Monday, four dozen Chinese military aircraft flew into Taiwan’s air defense zone, climaxing a weekend of provocations that saw nearly 150 sorties of China-based fighters and bombers.
The U.S. State Department countered by issuing a stern statement warning Beijing about the adverse effect on regional “stability” of such “provocative military activity.”
Yet even as the waves of Chinese military aircraft entered Taiwan’s air defense zone, President Joe Biden was reassuring Japan’s new Prime Minister Fumio Kishida that the U.S. would defend the Senkakus from any Chinese attack.
Controlled by Japan but claimed by China, the Senkakus are uninhabited rocks in the East China Sea.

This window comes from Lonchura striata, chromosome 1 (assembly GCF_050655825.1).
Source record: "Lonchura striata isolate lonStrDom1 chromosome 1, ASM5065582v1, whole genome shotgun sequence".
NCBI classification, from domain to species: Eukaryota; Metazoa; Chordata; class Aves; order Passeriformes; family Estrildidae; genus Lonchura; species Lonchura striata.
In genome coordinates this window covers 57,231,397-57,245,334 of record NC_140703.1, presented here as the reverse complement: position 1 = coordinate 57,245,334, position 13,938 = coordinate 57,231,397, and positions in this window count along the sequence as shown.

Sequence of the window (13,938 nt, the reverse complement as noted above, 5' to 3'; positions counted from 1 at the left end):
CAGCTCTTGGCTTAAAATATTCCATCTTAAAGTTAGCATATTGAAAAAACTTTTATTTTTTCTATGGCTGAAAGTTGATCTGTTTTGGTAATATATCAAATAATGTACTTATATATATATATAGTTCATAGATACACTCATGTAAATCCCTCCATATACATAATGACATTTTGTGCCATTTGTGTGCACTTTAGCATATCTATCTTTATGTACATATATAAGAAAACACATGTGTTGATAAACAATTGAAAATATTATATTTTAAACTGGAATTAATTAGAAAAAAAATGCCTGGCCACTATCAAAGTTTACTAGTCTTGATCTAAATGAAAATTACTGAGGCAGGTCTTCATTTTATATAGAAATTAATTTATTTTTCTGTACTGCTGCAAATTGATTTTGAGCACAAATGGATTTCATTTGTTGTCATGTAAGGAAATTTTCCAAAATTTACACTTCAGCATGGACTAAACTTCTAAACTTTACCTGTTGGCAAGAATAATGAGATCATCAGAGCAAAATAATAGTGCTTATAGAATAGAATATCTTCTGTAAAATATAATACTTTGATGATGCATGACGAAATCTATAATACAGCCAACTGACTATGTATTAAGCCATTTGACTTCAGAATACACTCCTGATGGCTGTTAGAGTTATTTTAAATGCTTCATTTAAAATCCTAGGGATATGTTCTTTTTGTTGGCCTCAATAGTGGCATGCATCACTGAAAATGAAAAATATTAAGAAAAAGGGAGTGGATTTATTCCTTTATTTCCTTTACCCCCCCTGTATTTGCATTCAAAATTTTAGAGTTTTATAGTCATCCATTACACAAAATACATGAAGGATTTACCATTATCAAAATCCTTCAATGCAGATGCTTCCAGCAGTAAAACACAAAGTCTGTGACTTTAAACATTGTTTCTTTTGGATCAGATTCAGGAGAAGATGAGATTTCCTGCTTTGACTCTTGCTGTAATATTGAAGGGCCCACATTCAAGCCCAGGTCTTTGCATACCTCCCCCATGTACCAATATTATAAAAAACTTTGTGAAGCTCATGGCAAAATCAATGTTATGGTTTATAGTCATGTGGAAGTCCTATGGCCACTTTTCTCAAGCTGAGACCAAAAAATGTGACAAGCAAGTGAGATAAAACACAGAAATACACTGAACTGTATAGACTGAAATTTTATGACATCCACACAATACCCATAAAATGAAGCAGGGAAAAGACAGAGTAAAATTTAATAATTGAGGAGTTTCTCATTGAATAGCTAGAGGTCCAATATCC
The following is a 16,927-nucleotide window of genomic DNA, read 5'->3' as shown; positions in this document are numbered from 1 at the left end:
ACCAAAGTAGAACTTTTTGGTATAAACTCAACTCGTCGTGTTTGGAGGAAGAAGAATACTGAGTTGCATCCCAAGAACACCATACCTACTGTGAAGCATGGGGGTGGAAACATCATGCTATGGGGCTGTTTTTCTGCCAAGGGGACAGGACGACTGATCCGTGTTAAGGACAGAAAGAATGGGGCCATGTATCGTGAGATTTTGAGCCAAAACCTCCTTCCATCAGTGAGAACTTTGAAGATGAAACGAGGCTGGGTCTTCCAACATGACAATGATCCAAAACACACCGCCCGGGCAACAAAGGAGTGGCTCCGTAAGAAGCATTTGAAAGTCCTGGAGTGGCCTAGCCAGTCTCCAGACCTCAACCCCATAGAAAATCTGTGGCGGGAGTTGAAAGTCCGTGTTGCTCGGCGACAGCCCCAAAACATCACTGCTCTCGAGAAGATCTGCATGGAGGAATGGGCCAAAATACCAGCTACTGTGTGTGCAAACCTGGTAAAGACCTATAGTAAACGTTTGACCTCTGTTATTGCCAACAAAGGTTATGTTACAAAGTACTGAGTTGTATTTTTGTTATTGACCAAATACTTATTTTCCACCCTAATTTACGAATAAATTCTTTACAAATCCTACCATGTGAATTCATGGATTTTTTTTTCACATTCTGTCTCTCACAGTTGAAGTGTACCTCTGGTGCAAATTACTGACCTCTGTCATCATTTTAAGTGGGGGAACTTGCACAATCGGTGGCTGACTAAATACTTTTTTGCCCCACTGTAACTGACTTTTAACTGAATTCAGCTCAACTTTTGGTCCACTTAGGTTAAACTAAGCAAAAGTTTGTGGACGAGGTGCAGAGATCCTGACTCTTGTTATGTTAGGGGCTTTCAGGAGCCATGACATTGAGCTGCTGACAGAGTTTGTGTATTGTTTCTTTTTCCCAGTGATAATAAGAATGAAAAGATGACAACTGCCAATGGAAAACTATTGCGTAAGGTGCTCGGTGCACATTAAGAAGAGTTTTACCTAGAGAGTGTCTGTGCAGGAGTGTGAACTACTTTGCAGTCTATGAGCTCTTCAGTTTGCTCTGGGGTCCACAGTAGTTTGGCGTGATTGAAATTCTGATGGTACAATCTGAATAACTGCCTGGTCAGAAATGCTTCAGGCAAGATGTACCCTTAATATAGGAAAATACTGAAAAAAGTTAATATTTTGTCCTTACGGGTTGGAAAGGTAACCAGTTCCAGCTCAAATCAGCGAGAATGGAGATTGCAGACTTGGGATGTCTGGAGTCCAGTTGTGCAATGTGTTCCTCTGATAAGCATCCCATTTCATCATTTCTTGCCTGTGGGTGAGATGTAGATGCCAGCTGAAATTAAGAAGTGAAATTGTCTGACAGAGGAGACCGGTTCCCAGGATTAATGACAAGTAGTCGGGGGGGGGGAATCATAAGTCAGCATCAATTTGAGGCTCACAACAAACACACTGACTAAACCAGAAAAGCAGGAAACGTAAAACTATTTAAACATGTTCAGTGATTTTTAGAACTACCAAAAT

Our alliances in the Pacific dating to the 1950s have put us in an odd position. The Biden administration says it will fight to defend the Senkakus and fight if the Philippines attempt a military retrieval of atolls and reefs in the South China Sea that China has seized, occupied and fortified.
For Taiwan, however, a democratic island of 14,000 square miles and 23 million people, and for Hong Kong, a formerly free city of 7 million, we will not commit to fight — though human rights and democracy are said to be central to the Biden foreign policy.